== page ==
Tonkin Zulaikha Greer Architects and Taylor Cullity Lethlean collaborate on an ambitious scheme in Australia’s national captial, transforming a fire-ravaged site into an extensive project for the research and display of trees.
In 2003 disastrous bushfires blazed across south-west Canberra, amid their destruction obliterating a large pine plantation and leaving a 250-hectare void. Deforested, a site of dramatically undulating topography was revealed, with multiple vantage points to survey the panorama of Canberra’s landscape setting: in the fore and middle ground Lake Burley Griffin, Black Mountain, Civic, Red Hill and Scrivener Dam; further afield Mount Stromlo and the Brindabellas. The site lay available to be claimed by a project of matching significance – the National Arboretum Canberra.
The renewal of such a major site presented symbolic opportunities – what was destroyed by nature’s savagery could be regenerated by enlightened ecological strategies. It was the ideal site for a project intended to protect threatened plant species in a climatically challenged world.
With foresight, the Australian Capital Territory Government launched a two-stage national competition in September 2004, concluding the second stage in May 2005. The winners were landscape architects Taylor Cullity Lethlean (TCL) and Tonkin Zulaikha Greer Architects (TZG) – two outstanding established practices working in close collaboration. Their design concept for the arboretum – a collection of trees and shrubs established for display, study and research, effectively a “tree zoo” – was expressed as “100 Forests/100 Gardens,” a comprehensive site strategy that conserves and displays one hundred botanical species. Constructed in time for Canberra’s centenary, this is an all-too-rare successful realization of an open competition-winning scheme in Australia.
TCL and TZG’s project overlaid the site with a flexible “tartan” grid plan, set out parallel to the Griffins’ water axis. The grid is organized in bands of forests, large enough to provide an immersive experience of each selected species. The forests are defined by broad grassland allées that open towards Lake Burley Griffin, with smaller, randomly spaced cross allées.
The dominant grid is then overlaid by contrasting elements, somewhat recalling Bernard Tschumi’s Parc de la Villette, but less dictated by rhetoric. These elements, each with its particular logic, include serpentine paths and roads that work with the contours as they freely traverse the grid. The hills are marked by lookouts and artworks. Elsewhere pragmatic issues are addressed in a straightforward manner. The main car and coach parking is rationally organized on gravel terraces behind the site’s centre. Localized parking is distributed along the serpentine roads throughout the gardens. A large dam at the lowest point is supplemented by water-harvesting strategies including swales, irrigation systems connected to a bore, and large storage and irrigation tanks.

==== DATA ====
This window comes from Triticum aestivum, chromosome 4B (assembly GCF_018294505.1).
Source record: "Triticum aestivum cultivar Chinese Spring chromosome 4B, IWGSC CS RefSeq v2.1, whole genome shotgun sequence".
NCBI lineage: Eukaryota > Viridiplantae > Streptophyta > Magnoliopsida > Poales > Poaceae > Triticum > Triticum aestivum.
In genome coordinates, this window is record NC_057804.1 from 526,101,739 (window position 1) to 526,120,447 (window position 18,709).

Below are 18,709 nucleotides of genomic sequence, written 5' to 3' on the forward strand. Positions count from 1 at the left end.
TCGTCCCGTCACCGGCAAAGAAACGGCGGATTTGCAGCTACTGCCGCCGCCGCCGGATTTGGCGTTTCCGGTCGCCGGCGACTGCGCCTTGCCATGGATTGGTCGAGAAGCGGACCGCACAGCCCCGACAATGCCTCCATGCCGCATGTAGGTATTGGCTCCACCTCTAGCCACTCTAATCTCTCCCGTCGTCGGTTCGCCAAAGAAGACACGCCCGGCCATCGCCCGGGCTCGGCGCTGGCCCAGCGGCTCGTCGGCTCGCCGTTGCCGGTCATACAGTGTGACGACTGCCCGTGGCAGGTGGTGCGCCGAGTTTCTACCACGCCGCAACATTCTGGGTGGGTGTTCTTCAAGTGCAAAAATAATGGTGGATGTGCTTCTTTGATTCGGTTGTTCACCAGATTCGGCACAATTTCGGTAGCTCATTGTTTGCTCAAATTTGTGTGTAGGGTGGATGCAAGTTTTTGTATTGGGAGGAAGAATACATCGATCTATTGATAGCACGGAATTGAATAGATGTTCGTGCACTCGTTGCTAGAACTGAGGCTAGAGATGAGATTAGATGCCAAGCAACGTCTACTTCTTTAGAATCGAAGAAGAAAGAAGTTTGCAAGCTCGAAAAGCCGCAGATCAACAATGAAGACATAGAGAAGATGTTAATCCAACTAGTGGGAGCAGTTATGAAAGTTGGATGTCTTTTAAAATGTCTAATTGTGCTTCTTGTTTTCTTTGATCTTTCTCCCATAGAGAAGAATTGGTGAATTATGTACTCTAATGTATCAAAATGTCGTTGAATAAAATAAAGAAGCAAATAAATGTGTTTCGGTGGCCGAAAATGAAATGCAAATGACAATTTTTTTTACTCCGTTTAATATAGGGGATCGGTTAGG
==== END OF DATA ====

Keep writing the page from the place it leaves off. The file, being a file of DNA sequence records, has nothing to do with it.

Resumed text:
The most exceptional elements are on display from the site entry and are experienced as a thrilling sequence that is counter to the grid. Off a utilitarian grade-separated intersection from Tuggeranong Parkway, an underpass frames the grand sweep of curving terraces that scissor up to the main terrace. The entry road follows the outer edge of the sweep, bringing into view the Events Terrace, which anchors the centre of the site and forms powerful relationships to Canberra’s civic landscape. Its architectural and landscape elements have a boldly imposing scale and coherence rarely attempted in either Australian landscape design or city-making projects.
Forming the arboretum’s monumental heart, the Events Terrace comprises a large grassed amphitheatre framed by a pair of architectural structures. These buildings, linked by contour and material palette, have contrasting form, scale and structure. Recalling the placement of temples and the disposition of sanctuaries in ancient Greece, the buildings occupy prominent spurs below the major hills and are aligned to topographic features. This placement emphasizes their three-dimensional form, as corporal sentinels in the expansive landscape. They can be seen from below and above and in direct elevation from multiple points across the valley. The amphitheatre, buildings and terraces are distinct volumes, providing public indoor and outdoor rooms that command the site.
Particularly impressive is the site’s major building, the Visitor Centre, which has a dramatic, curving form in plan and section. Entered through a gabion-lined cutting from the terraced car park behind, it is a space of remarkable grandeur, defined by a broad, vaulted roof. Its fan-shaped, timber-framed structure is geometrically defined but not a geometric shape; in plan it somewhat resembles the elevation of Utzon’s Opera House shells. Its structure is formed by ten arched beams set out on a radiating geometry, each with differing arc lengths, supported on offset lines and arcs of concrete columns. The building sits on a concrete plinth that continues beyond it to retain expansive terraces to each side.